Manrique’s students have also secured fertilized eggs from a local farmer to watch them hatch before the chicks returned home to the farm. “When we had caterpillars that turned into butterflies, a fun field trip to the park became the official winged release party,” she says.
There is always the chance a pet might die during the school year. Parents are advised when a classroom pet dies and students have a classroom discussion to help them work through their grief. Lisa Cohn, co-author of Bash and Lucy Fetch Confidence, in Portland, Oregon, wrote the book with her son, Michael, after the sudden death of their dog, Lucy, as a way to help them deal with their sadness.
The Humane Society of the United States is not in favor of classroom pets. To avoid being vulnerable to predators in the wild, animals often hide symptoms of illness or injury. In captivity, that behavior can delay veterinary help.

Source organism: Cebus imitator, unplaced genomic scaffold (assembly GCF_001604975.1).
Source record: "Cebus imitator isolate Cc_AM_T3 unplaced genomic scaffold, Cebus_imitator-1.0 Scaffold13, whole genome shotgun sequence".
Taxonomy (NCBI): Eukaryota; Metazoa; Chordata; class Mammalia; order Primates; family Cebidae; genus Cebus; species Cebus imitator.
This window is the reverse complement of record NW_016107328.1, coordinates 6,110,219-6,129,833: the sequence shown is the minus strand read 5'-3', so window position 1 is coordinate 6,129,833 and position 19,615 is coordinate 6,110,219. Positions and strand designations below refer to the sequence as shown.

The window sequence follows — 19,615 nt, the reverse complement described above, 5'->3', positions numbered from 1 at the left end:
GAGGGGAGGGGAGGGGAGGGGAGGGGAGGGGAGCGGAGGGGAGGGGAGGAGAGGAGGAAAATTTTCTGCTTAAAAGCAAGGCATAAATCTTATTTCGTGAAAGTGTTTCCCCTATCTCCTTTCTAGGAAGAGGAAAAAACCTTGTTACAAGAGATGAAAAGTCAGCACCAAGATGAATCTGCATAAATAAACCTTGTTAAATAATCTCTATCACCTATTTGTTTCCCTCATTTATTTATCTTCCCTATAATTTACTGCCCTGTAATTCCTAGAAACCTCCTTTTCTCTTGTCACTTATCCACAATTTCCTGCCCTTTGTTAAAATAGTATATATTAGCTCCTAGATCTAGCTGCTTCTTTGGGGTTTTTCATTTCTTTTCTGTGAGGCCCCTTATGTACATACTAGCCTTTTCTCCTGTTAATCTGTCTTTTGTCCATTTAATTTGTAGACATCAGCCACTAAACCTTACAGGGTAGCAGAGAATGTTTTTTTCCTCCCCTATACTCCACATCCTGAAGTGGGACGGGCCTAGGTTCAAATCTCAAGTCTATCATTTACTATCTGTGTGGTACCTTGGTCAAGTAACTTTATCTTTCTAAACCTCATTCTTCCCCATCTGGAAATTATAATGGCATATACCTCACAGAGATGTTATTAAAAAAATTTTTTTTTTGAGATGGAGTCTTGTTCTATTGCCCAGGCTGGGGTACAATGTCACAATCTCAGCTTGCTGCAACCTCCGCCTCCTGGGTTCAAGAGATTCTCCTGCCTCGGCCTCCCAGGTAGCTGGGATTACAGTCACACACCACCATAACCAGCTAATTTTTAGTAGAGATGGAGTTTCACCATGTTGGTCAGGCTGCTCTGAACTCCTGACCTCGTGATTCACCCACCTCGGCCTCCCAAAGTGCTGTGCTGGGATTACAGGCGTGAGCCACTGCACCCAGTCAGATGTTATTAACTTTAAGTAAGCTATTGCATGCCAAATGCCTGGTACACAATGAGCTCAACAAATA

Recommended alternatives to bringing animals into the classroom include field trips to nature centers, wildlife refuges and animal shelters. The society’s Kind News magazine for students from kindergarten through sixth grade shares stories of rescued animals, pet care tips and how-tos for nurturing backyard wildlife (HumaneSociety.org).
Before deciding on a classroom pet, consider life from the pet’s point of view—how loud is the class, how old are the kids, how much maintenance will be needed and how much space is needed for a proper habitat. There might be a better way to learn—and teach.